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State finds evidence of ethics violations in Atlantic County Prosecutor's Office
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State finds evidence of ethics violations in Atlantic County Prosecutor's Office

Atlantic County Prosecutor Damon G. Tyner

Atlantic County Prosecutor Damon G. Tyner was recently announced to be receiving a Prosecutor of the Year award from the New Jersey Narcotics Enforcement Officers Association.

Atlantic County Prosecutor's Office Damon Tyner and Bruce DeShields talk about the impact the Black Lives Matter movement had on history

An investigation by the state Attorney General’s Office has found evidence to support a number of alleged ethics violations, including lying, nepotism and mishandling of funds and a vehicle by Atlantic County Prosecutor Damon G. Tyner and his first assistant prosecutor.

The allegations stem from two complaints. One was filed by a county resident and another was filed by three former employees of the county Prosecutor’s Office who are also suing Tyner over their dismissal. Both complaints date to 2018 and 2019 and were concluded this month, according to copies of the letters the Attorney General’s Office of Public Integrity mailed out Monday.

The Prosecutor’s Office did not respond to requests for comment Thursday. Tyner and First Assistant Prosecutor Cary Shill were named as the subjects in the ethics complaints.

Among the allegations sustained by the investigation:

Shill inappropriately used a victim witness vehicle outside its specified purpose, then appeared to retaliate against an employee who complained.

Tyner violated Atlantic County policy by supervising his brother, Agent Michael Graham.

Tyner failed to recuse himself from a matter in which he had previous, unfavorable knowledge of a complainant and a conflict involving a prominent minister’s relative. He used that knowledge to influence the assistant prosecutor assigned to the case, the office reported.

Tyner told a community group that a file marked “NIM” stood for “non-important murders” and represented homicides of Black and minority residents that hadn’t been fully investigated by previous prosecutors.

Tyner’s comments were “an attempt to build trust between the ACPO and the community,” the investigation found, adding Tyner had no “firsthand knowledge that such files existed.”

The report also partially sustained two additional allegations:

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Tyner and Shill mishandled forfeiture funds, although the letter noted the inaccurate entries were not “made in furtherance of a nefarious purpose.”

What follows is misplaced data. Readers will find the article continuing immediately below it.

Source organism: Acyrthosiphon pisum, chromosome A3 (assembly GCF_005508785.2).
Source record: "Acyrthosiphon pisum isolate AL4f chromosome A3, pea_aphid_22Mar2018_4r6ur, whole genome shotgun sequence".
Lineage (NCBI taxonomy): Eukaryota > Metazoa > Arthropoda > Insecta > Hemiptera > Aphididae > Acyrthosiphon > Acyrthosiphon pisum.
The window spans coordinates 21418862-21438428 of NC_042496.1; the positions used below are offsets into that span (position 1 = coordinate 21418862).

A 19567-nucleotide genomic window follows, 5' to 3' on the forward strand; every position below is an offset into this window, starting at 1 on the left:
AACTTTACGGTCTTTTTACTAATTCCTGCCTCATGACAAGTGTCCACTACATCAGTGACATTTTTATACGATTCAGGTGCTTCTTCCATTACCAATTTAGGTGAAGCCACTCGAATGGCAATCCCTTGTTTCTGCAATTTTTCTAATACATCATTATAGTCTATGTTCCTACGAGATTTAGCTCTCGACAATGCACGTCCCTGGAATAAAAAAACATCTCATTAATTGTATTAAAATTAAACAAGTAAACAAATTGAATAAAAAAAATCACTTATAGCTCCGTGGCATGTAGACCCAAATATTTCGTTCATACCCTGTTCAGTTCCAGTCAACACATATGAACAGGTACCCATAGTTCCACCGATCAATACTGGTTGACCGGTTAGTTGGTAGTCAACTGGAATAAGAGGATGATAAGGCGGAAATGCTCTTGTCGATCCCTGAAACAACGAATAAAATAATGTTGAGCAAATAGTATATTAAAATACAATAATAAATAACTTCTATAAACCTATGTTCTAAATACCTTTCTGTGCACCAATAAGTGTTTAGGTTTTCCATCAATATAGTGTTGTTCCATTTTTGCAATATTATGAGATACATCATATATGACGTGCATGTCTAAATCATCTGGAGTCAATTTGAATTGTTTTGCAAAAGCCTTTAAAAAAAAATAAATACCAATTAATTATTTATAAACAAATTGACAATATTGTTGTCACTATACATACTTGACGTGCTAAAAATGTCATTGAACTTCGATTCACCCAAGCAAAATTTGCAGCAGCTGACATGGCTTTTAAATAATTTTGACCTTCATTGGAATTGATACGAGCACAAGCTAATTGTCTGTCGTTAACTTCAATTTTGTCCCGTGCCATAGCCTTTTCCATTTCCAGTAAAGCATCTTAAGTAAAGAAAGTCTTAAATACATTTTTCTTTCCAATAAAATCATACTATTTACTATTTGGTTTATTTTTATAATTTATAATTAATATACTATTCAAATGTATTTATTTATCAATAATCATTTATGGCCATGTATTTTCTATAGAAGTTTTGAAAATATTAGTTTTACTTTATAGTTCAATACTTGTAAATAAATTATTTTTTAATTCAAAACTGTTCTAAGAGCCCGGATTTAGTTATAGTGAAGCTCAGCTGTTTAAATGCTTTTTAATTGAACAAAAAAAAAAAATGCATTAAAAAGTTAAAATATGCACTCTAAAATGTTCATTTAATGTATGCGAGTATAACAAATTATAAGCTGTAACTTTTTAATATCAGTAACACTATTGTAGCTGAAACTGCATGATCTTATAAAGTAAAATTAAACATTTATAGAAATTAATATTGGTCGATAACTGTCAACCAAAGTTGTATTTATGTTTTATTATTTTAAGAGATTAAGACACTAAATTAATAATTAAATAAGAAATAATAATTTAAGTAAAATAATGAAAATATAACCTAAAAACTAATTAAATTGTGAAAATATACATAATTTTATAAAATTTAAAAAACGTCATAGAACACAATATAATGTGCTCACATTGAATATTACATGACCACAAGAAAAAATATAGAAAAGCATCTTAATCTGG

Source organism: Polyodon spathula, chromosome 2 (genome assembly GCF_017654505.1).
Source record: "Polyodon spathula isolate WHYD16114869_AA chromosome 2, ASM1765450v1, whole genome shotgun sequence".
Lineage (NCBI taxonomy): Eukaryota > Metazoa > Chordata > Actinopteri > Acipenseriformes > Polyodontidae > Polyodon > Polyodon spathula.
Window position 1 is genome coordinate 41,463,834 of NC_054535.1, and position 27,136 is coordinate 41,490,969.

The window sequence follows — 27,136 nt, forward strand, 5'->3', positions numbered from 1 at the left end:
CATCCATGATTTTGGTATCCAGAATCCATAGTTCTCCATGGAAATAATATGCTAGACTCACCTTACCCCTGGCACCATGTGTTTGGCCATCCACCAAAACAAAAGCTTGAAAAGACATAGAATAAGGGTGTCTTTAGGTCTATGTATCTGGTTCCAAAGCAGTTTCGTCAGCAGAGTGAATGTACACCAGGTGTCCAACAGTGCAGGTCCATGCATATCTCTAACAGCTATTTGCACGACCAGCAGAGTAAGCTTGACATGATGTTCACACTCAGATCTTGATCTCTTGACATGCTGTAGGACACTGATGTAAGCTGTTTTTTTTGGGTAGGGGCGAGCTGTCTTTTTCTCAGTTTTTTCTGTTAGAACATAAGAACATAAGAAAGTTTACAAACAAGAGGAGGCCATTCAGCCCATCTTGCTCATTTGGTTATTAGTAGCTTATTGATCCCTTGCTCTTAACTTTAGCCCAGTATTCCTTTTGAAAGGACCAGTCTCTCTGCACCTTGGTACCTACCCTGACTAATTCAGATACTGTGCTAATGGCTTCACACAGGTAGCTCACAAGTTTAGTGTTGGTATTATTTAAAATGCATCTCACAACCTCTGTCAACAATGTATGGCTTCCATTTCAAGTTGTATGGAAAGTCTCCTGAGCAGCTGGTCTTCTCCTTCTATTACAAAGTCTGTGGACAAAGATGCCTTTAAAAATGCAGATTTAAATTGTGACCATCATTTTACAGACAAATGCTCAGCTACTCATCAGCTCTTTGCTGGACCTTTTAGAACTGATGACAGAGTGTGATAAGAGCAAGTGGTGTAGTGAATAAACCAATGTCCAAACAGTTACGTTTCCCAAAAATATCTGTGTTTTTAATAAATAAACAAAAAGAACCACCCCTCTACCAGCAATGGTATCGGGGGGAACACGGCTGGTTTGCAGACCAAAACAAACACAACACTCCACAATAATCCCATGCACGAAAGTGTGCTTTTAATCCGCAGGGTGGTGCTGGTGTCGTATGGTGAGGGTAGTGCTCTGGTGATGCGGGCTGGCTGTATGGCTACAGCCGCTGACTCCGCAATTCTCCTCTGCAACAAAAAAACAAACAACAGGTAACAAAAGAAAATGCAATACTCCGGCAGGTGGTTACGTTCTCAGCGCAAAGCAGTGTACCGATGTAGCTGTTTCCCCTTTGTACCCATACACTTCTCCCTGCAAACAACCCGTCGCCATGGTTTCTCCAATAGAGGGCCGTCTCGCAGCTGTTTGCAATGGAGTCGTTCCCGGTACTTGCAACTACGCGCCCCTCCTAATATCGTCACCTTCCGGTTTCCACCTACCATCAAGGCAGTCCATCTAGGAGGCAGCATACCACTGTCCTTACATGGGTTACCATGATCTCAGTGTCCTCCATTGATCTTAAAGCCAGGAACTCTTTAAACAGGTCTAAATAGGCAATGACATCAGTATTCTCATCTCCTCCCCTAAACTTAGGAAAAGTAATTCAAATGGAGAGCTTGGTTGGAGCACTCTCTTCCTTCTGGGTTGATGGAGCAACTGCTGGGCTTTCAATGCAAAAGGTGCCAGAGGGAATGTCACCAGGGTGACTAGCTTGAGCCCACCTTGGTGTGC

As prosecutor, Tyner did not recuse himself from a case involving a local doctor who had appeared in court before him in a civil case when he was a Superior Court judge.

Eleven other allegations were either not sustained or determined to be unfounded. In one allegation, investigators reported a stronger term, listing “exonerated” as the result of an investigation into Tyner and Shill’s handling of information related to personnel involved in the investigation of the 2012 murder of April Kauffman.

Former Atlantic County Assistant Prosecutors Diane Ruberton and Donna Fetzer and former Prosecutor’s Office Lt. Heather McManus leveled the charges against Tyner. The three women also have an ongoing lawsuit alleging discrimination, retaliation and other illicit behavior by Tyner and the Prosecutor’s Office.

Michelle Douglass, their attorney, declined to comment on the attorney general’s letter.

During a community event in July 2019, Tyner told a group of more than 100 people gathered at Atlantic City’s Dolphin Field he had been surprised to find out that some homicide investigations, particularly those with Black or minority victims, had been marked with the letters “NIM,” a notation, according to a report by

“This investigation also found that Prosecutor Tyner had no firsthand knowledge that such files existed,” according to the letter.

The attorney general has implemented corrective actions deemed appropriate, according to the letter.

“Your allegations about Prosecutor Tyner’s financial issues were probed, however this investigation did not find sufficient evidence to conclude that these issues impacted his decision making as Prosecutor,” counsel Richard T. Burke wrote in his letter to Douglass.

The letter comes two months after the county reached a $230,000 settlement with Matthew Davidson, a former assistant prosecutor. Davidson accused Tyner of unethical behavior including doing political favors.

Contact Nicholas Huba:


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